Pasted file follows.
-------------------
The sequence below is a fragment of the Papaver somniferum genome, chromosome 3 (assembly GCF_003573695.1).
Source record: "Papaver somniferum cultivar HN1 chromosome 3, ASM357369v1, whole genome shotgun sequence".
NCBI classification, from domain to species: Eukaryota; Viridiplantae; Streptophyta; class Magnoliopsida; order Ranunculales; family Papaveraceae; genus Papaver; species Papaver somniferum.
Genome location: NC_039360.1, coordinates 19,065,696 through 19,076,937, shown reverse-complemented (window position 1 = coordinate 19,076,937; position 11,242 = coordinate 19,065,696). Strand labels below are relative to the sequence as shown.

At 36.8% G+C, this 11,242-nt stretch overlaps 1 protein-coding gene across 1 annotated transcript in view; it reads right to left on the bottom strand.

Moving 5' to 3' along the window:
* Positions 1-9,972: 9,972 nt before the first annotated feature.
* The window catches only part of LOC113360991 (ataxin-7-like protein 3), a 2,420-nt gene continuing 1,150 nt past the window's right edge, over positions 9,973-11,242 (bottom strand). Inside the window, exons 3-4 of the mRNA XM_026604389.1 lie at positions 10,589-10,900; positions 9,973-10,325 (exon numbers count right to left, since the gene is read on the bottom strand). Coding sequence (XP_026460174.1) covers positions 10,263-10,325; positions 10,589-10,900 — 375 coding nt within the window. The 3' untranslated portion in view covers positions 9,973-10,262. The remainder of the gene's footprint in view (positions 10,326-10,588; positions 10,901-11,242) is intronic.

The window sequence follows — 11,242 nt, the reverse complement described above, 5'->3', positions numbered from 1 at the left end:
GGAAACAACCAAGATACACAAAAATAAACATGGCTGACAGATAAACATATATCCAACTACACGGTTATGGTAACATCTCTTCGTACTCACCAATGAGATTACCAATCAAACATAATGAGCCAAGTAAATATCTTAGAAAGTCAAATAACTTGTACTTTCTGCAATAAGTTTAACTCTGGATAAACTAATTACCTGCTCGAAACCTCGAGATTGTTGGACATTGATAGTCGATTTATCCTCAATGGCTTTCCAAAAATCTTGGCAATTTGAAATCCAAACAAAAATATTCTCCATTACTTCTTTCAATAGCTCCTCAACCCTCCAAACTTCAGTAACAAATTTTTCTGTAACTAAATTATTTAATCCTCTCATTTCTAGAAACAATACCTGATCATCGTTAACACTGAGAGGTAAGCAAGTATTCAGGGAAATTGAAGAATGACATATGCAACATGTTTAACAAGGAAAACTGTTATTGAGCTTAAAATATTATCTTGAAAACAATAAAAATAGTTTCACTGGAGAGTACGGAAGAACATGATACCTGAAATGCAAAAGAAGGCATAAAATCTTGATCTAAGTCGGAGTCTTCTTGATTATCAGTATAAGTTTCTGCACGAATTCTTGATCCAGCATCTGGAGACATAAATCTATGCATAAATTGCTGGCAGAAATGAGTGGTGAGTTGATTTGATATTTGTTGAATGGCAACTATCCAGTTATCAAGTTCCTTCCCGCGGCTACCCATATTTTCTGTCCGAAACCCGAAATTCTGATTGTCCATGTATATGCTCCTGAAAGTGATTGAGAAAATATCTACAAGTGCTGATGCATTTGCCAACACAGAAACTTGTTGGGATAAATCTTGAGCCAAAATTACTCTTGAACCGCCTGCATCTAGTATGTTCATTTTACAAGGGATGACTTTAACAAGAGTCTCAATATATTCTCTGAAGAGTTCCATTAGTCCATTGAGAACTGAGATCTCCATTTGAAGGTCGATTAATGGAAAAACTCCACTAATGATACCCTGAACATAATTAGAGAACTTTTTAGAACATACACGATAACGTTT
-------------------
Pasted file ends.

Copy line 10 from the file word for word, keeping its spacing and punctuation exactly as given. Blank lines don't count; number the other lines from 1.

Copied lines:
GGAAACAACCAAGATACACAAAAATAAACATGGCTGACAGATAAACATATATCCAACTACACGGTTATGGTAACATCTCTTCGTACTCACCAATGAGATTACCAATCAAACATAATGAGCCAAGTAAATATCTTAGAAAGTCAAATAACTTGTACTTTCTGCAATAAGTTTAACTCTGGATAAACTAATTACCTGCTCGAAACCTCGAGATTGTTGGACATTGATAGTCGATTTATCCTCAATGGCTTTCCAAAAATCTTGGCAATTTGAAATCCAAACAAAAATATTCTCCATTACTTCTTTCAATAGCTCCTCAACCCTCCAAACTTCAGTAACAAATTTTTCTGTAACTAAATTATTTAATCCTCTCATTTCTAGAAACAATACCTGATCATCGTTAACACTGAGAGGTAAGCAAGTATTCAGGGAAATTGAAGAATGACATATGCAACATGTTTAACAAGGAAAACTGTTATTGAGCTTAAAATATTATCTTGAAAACAATAAAAATAGTTTCACTGGAGAGTACGGAAGAACATGATACCTGAAATGCAAAAGAAGGCATAAAATCTTGATCTAAGTCGGAGTCTTCTTGATTATCAGTATAAGTTTCTGCACGAATTCTTGATCCAGCATCTGGAGACATAAATCTATGCATAAATTGCTGGCAGAAATGAGTGGTGAGTTGATTTGATATTTGTTGAATGGCAACTATCCAGTTATCAAGTTCCTTCCCGCGGCTACCCATATTTTCTGTCCGAAACCCGAAATTCTGATTGTCCATGTATATGCTCCTGAAAGTGATTGAGAAAATATCTACAAGTGCTGATGCATTTGCCAACACAGAAACTTGTTGGGATAAATCTTGAGCCAAAATTACTCTTGAACCGCCTGCATCTAGTATGTTCATTTTACAAGGGATGACTTTAACAAGAGTCTCAATATATTCTCTGAAGAGTTCCATTAGTCCATTGAGAACTGAGATCTCCATTTGAAGGTCGATTAATGGAAAAACTCCACTAATGATACCCTGAACATAATTAGAGAACTTTTTAGAACATACACGATAACGTTT